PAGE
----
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September 29 , 2009

75% of Canadian kids are internet savvy
Ipsos Reid says kids online by age seven

According to a comprehensive new Ipsos Reid survey, 75 per cent of Canadian children in young families who use the Internet are proficient on it by the ripe old age of seven. Additionally, the majority of Canadian parents (69 per cent) think it's important for children to be technology-savvy from an early age.

The national Canadians and Technology survey, commissioned by TELUS, polled 4,466 respondents and found that more than half of parents with teens think the Internet encourages independent learning. In fact, 44 per cent of Dads believe limiting their children's use of technology will hold them back. According to the survey, 74 per cent of children are allowed to spend between one and five hours per week on the Internet; 59 per cent of teens agree that they cannot live without access to the Internet.

But the survey also illustrates that Canadians believe the Internet, mobile phones and television have a broader purpose: as an integral link connecting modern families, and bringing them closer together.

"Canadian families have moved from being groups to being social networks," said Dr. Barry Wellman, the S.D. Clark Professor of Sociology at the University of Toronto. "Each family member goes about their separate agendas, but links up at night and by new media throughout the day. Their lives have expanded beyond their homes and neighbourhoods, and at the same time, we're communicating more than ever."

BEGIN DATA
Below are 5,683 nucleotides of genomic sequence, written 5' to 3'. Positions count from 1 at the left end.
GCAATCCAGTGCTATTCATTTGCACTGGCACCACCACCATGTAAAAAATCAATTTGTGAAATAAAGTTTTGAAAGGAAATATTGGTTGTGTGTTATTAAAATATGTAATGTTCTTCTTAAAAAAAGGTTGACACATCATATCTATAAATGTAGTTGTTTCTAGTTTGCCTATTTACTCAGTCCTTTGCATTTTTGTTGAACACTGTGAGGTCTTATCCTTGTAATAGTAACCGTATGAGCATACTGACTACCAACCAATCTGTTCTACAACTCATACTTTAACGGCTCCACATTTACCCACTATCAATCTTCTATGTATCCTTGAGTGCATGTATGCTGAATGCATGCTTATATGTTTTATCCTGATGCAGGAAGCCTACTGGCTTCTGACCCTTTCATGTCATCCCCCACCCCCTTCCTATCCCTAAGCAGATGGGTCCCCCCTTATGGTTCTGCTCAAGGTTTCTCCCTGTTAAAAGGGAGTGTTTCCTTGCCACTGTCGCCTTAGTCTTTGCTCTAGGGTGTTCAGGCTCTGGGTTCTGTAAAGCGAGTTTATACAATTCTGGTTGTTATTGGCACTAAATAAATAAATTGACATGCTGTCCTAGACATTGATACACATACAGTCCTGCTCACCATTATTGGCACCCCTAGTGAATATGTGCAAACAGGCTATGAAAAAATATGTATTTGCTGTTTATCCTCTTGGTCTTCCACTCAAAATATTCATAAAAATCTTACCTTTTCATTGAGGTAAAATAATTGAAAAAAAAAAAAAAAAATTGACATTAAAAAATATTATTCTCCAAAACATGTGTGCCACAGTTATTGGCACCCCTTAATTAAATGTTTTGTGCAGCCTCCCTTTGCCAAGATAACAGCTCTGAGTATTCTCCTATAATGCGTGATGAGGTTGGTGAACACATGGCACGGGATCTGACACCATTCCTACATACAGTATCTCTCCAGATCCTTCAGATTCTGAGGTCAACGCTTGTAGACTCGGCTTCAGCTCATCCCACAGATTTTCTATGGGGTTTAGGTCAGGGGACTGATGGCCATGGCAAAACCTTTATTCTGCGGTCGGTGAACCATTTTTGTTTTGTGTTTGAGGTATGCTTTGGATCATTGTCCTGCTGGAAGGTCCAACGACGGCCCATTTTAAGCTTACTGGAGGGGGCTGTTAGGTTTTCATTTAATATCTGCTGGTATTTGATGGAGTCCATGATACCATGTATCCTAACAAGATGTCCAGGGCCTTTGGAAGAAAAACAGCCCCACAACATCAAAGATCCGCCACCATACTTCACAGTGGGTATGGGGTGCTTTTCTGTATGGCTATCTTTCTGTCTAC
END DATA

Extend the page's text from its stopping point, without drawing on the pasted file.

The majority of Canadians believe a core value of technology is its ability to strengthen relationships: 83 per cent of respondents who strongly agree that technology helps keep their family organized, also say that the Internet has improved their connection with family and friends. Additionally, 57 per cent of Canadians agree that pre-recorded TV helps them stay close to family because it gives them the freedom to watch their favourite shows when they have time together.

When it comes to staying connected with one's immediate family, most Canadians say they use the phone (60 per cent) to do so, which is considerably higher than face-to-face communications (18 per cent). Eight in ten (82 per cent) parents say that one of the reasons their child has a mobile phone is so that they can stay in contact with their child when they're not around.

"Technology is having a dramatic impact on our daily lives," said Joe Natale, president, TELUS Consumer Solutions. "From the survey results, it's clear that networked families are using technology to improve their quality of life, staying better connected to each other and the world around them. Technology provides Canadian families with a sense of security, as well as easy access to a wealth of entertainment and information options delivered on the move with an immediacy unavailable to previous generations."

The Ipsos Reid survey also revealed that Canadians are using communications technology in different ways across the country. For example:

  • Atlantic Canadians are especially savvy online and spend more time on instant messenger and social networking sites than any other Canadian region (10.5 hours per week).
  • British Columbia residents are ranked the highest in number of hours they spend conducting research online (6.4 hours per week).
  • Ontario students spend more time per week (3.2 hours per week) doing homework online than any other province.
  • Quebec residents are most likely to use TV to relax (73%).
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